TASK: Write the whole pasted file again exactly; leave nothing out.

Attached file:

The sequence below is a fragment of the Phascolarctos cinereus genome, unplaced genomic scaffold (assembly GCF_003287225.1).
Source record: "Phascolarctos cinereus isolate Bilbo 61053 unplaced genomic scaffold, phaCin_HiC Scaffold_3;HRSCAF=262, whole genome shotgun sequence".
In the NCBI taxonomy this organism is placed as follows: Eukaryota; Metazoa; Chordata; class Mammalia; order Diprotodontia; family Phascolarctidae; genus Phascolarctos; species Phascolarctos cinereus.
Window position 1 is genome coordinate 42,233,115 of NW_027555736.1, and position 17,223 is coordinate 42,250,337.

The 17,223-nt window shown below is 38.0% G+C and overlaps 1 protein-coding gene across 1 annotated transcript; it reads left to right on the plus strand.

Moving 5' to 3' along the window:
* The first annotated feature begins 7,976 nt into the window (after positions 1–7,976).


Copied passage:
The sequence below is a fragment of the Phascolarctos cinereus genome, unplaced genomic scaffold (assembly GCF_003287225.1).
Source record: "Phascolarctos cinereus isolate Bilbo 61053 unplaced genomic scaffold, phaCin_HiC Scaffold_3;HRSCAF=262, whole genome shotgun sequence".
In the NCBI taxonomy this organism is placed as follows: Eukaryota; Metazoa; Chordata; class Mammalia; order Diprotodontia; family Phascolarctidae; genus Phascolarctos; species Phascolarctos cinereus.
Window position 1 is genome coordinate 42,233,115 of NW_027555736.1, and position 17,223 is coordinate 42,250,337.

The 17,223-nt window shown below is 38.0% G+C and overlaps 1 protein-coding gene across 1 annotated transcript; it reads left to right on the plus strand.

Moving 5' to 3' along the window:
* The first annotated feature begins 7,976 nt into the window (after positions 1–7,976).